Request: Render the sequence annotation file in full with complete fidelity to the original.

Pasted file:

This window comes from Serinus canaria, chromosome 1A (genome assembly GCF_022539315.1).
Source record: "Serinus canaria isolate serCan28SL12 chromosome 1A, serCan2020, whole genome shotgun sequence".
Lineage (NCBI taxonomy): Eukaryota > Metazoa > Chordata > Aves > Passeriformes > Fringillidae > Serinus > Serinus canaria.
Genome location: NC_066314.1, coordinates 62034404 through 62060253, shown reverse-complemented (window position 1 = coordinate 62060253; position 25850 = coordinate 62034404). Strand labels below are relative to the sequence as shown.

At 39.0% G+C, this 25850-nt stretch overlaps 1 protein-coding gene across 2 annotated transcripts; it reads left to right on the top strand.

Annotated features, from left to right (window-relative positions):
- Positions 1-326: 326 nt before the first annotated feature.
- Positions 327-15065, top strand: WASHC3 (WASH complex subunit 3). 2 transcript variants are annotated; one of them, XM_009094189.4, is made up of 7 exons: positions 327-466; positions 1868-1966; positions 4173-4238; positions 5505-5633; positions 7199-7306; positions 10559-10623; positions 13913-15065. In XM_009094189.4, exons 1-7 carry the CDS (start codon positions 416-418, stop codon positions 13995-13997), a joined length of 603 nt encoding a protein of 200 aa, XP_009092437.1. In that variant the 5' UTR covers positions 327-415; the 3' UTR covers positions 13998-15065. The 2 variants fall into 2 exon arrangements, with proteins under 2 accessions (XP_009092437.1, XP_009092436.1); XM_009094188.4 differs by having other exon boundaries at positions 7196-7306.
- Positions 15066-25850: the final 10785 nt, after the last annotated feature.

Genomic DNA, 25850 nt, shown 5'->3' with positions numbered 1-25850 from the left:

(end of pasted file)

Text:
This window comes from Serinus canaria, chromosome 1A (genome assembly GCF_022539315.1).
Source record: "Serinus canaria isolate serCan28SL12 chromosome 1A, serCan2020, whole genome shotgun sequence".
Lineage (NCBI taxonomy): Eukaryota > Metazoa > Chordata > Aves > Passeriformes > Fringillidae > Serinus > Serinus canaria.
Genome location: NC_066314.1, coordinates 62034404 through 62060253, shown reverse-complemented (window position 1 = coordinate 62060253; position 25850 = coordinate 62034404). Strand labels below are relative to the sequence as shown.

At 39.0% G+C, this 25850-nt stretch overlaps 1 protein-coding gene across 2 annotated transcripts; it reads left to right on the top strand.

Annotated features, from left to right (window-relative positions):
- Positions 1-326: 326 nt before the first annotated feature.
- Positions 327-15065, top strand: WASHC3 (WASH complex subunit 3). 2 transcript variants are annotated; one of them, XM_009094189.4, is made up of 7 exons: positions 327-466; positions 1868-1966; positions 4173-4238; positions 5505-5633; positions 7199-7306; positions 10559-10623; positions 13913-15065. In XM_009094189.4, exons 1-7 carry the CDS (start codon positions 416-418, stop codon positions 13995-13997), a joined length of 603 nt encoding a protein of 200 aa, XP_009092437.1. In that variant the 5' UTR covers positions 327-415; the 3' UTR covers positions 13998-15065. The 2 variants fall into 2 exon arrangements, with proteins under 2 accessions (XP_009092437.1, XP_009092436.1); XM_009094188.4 differs by having other exon boundaries at positions 7196-7306.
- Positions 15066-25850: the final 10785 nt, after the last annotated feature.

Genomic DNA, 25850 nt, shown 5'->3' with positions numbered 1-25850 from the left: